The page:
We hear it all the time, that journalism is being killed by the Internet. I’d argue that it’s being a paid journalist/writer that’s being killed by providing free content. I could get on a soap box about my worries regarding integrity, ethics and the blurring line that once existed between journalism and publicity, the way church and state were once ostensibly separated. Everyone with Internet access has something to say, but not everyone has someone vetting the information they spew. Owning a computer and knowing how to type doesn’t make you a good writer or journalist any more than me buying a scalpel and knowing how to cut a straight line would make me a good surgeon. But hey, we’ll save that for another post.
Few writers/journalists would say they’re in it for the money, because it has never been an occupation where big bucks are made, at least for the majority of us. An honorable profession? For sure. Becoming a millionaire doing so? Not so much. However, it is getting increasingly more difficult to make a living doing so when many publications have folded and many of the ones that remain, especially those online, don’t pay (at least right now). So what’s the best advice for aspiring journalists and writers when it comes to writing for free? There are some good arguments here, from both sides of the table. This stemmed from Huffington Post’s business model, which does not compensate the majority of its writers, and one of its writers suggested a paying model for the website.
Here’s the thing, I’ve always been of the mindset that you should be compensated for your work. It demeans its worth when there isn’t compensation. The very first professional article I wrote for one magazine, now defunct, was the ONLY ONE I wrote for free. Have I written for peanuts? Sure. Have I written in exchange for something of equal value, such as a bio for a graphic designer friend who in exchange designed my business cards? You betcha. The barter system to me is still a form of compensation. Writing for free as an intern falls in that barter realm, you are getting something for your work: experience, connections, published.
On the flip-side, you get what you pay for. I was the editor of a blog for a major music magazine who didn’t have the money to pay the bloggers. This was much to my chagrin, but I negotiated that writers at least receive free subscriptions of the magazine and they all had the possibility of their stories being up-streamed to the main site, where they were paid (not much, but it was still something). Many of them did get paid in this manner. However, because there was no guaranteed compensation, what I found as an editor is inexperienced writers (I had some great ones, too) and a lot more work to do. Which leads me to my next point. I do think when you’re first starting out, that it is acceptable and unavoidable to do some free writing. I have colleagues who wrote for free before moving on to some pretty respectable staff writing jobs. However, you should NOT do it if you aren’t getting something in return: Intern and/or choose to write for reputable publications. Building clips and getting published is important, but they don’t matter much if they’re edited poorly and/or appear somewhere not established. I also think that free writing in order to build clips, establish your name and get published should be happening WHILE YOU’RE STILL IN SCHOOL. That way you have a body of work and some experience by the time you’ve graduated, which should increase your chances of getting hired/being paid to write professionally.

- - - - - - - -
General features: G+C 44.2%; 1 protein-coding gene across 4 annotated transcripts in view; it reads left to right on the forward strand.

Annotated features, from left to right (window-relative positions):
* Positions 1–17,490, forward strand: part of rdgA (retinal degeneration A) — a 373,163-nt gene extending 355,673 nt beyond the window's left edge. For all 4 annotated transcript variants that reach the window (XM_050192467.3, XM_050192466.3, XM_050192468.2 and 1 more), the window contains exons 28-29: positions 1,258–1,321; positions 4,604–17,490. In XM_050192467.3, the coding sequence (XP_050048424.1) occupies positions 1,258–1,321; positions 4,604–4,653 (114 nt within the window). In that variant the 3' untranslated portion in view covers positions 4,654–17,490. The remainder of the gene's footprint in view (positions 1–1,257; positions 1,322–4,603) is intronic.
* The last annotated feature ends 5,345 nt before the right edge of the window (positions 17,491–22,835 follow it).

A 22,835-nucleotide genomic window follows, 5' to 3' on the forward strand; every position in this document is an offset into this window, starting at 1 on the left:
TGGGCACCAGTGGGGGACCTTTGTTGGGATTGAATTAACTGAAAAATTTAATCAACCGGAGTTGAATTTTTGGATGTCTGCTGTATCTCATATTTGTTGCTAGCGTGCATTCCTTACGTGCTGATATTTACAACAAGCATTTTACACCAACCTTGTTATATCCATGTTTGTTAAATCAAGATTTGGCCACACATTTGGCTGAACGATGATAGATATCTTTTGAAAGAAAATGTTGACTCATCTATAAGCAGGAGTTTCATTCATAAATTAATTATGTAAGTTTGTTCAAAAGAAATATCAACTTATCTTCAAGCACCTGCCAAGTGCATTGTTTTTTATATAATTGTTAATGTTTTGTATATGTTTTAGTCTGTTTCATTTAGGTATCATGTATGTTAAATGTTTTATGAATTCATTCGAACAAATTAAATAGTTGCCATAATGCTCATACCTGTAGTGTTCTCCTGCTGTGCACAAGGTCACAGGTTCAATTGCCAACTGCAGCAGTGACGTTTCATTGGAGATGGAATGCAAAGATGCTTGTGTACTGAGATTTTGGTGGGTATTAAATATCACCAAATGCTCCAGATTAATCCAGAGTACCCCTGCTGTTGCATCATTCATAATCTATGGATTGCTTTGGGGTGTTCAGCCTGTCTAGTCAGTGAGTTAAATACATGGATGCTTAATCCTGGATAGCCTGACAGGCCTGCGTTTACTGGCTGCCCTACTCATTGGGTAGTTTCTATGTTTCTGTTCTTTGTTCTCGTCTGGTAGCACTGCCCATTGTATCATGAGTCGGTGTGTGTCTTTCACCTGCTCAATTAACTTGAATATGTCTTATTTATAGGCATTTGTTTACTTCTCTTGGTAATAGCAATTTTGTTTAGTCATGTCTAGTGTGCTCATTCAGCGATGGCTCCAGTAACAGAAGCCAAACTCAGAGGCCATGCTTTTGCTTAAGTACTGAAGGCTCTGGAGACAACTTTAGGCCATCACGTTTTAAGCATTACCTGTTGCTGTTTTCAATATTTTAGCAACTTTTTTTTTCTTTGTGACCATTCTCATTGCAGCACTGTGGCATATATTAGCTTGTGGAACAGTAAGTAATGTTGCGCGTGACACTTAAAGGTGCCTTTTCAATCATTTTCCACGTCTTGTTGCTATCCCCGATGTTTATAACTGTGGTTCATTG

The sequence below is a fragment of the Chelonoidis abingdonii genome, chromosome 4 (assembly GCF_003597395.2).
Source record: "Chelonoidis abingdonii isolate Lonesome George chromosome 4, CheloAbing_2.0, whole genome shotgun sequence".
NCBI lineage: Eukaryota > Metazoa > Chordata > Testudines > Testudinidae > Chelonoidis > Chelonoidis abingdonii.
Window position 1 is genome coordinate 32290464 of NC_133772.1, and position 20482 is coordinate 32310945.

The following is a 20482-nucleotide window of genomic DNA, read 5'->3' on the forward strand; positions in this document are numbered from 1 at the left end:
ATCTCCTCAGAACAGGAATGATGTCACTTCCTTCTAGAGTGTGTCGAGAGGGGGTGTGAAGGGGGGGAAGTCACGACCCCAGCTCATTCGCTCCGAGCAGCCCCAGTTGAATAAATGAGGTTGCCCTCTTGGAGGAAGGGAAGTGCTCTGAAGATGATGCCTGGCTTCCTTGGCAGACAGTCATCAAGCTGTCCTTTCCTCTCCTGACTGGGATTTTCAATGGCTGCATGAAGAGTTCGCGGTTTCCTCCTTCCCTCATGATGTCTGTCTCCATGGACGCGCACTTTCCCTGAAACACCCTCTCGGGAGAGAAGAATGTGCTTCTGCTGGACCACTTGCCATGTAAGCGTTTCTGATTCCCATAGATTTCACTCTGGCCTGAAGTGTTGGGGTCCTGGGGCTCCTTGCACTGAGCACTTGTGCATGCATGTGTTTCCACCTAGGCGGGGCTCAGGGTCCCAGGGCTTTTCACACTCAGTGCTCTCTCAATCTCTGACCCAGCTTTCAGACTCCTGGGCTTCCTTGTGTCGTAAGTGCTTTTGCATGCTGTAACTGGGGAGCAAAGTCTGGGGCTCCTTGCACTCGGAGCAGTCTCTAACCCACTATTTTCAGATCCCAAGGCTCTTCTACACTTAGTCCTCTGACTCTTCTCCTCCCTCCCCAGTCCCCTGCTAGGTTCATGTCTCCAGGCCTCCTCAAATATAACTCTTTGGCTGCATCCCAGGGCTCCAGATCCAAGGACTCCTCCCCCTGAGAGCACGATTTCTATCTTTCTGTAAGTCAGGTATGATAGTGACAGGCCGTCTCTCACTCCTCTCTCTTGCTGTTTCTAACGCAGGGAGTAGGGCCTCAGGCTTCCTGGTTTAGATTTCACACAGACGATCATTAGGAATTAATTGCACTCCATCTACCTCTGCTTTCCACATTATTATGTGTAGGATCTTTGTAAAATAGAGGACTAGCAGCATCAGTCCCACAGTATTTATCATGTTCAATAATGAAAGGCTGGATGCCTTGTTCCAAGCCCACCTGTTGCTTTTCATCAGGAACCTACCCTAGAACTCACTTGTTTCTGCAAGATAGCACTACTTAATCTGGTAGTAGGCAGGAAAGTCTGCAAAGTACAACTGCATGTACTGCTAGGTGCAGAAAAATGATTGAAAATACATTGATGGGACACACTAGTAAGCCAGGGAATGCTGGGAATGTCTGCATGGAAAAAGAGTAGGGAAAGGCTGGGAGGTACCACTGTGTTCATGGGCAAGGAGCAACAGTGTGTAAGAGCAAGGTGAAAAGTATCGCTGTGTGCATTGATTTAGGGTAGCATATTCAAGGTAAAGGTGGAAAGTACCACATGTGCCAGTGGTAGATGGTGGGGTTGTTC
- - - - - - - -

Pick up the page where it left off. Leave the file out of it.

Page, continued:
This brings me to my final advice on this debate. Once you have established yourself as a professional journalist/writer, i.e. you have a bevy of well-written, published clips from reputable publications, have proven talent and have been paid for your work, should you still write for free for others? My answer is a resounding NO. The argument that writing for free once you are established “helps build your brand” is a bunch of hooey. The only brand you’re helping build is that of the publication/website that is not paying you. By providing free, quality content you are helping set the precedent that there is no intrinsic or monetary value to your work or for writing in general. I liken this to the great music download debacle. Once people acquire music for free through illegal downloads, how do you then get them to want to pay for it? As a society, we need to decide if art, whether it’s in the form of music or writing or whatever, has value (my music journalism students heard a lot about this from Bloodshot Records’ Rob Miller). And if you don’t value your work, no one else will, either. If you’re a professional writer/journalist and want to “build your brand” with some free writing then build it for you. Start your own blog or website, publish your work yourself, keep writing and keep pitching to outlets that compensate you. Strong writing and reporting is arguably more important today than ever. It’s an awesome and noble responsibility that’s worth a lot. Be a part of keeping it that way.